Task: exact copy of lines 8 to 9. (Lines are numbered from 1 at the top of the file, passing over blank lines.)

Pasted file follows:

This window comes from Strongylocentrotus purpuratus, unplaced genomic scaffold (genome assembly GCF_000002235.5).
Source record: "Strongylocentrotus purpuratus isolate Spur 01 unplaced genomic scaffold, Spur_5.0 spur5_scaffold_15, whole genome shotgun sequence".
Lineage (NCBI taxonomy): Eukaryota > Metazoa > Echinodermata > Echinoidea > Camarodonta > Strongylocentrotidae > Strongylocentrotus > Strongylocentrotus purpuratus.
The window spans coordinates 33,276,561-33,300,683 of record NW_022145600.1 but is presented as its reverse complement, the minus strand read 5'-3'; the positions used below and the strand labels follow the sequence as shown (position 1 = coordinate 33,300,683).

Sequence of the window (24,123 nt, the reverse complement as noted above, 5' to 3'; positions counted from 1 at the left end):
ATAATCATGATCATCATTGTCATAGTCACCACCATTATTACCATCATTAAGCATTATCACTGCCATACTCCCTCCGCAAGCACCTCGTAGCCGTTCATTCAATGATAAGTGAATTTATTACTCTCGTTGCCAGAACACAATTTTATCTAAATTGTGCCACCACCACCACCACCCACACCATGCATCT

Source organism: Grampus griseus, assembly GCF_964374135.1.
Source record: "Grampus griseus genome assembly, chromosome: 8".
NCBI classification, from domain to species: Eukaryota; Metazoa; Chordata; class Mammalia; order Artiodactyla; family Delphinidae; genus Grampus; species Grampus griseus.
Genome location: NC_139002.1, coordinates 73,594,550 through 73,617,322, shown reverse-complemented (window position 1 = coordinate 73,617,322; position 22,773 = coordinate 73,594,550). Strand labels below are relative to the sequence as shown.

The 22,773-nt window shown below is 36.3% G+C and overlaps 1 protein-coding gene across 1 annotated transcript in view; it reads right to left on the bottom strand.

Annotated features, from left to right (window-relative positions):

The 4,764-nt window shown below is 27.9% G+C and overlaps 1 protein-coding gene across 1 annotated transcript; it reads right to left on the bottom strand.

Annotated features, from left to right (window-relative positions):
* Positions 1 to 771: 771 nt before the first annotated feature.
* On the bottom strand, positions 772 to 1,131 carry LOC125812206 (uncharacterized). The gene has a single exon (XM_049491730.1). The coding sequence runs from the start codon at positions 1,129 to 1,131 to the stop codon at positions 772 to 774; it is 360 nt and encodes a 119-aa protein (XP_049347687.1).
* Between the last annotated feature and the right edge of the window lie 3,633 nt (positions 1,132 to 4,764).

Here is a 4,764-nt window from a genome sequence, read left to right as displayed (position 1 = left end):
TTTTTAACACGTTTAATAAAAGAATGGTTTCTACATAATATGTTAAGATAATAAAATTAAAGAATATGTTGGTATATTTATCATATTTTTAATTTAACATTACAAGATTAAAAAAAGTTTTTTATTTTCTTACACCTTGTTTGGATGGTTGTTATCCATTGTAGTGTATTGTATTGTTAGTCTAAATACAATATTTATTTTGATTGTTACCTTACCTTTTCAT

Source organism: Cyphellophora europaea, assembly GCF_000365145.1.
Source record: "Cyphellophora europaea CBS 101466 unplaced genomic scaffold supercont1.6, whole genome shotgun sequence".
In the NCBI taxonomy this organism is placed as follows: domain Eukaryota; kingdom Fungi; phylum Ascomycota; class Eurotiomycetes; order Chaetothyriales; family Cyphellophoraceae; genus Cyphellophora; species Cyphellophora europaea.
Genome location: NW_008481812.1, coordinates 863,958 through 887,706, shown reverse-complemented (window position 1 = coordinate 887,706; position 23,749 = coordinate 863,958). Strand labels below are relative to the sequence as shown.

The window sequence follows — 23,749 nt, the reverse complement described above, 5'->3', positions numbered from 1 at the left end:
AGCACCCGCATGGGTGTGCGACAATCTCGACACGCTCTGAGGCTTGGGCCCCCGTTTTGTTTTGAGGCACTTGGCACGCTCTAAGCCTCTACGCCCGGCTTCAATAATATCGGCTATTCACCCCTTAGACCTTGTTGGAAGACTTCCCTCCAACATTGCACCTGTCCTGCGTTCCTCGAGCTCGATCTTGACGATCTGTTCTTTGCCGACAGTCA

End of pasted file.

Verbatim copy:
Source record: "Grampus griseus genome assembly, chromosome: 8".
NCBI classification, from domain to species: Eukaryota; Metazoa; Chordata; class Mammalia; order Artiodactyla; family Delphinidae; genus Grampus; species Grampus griseus.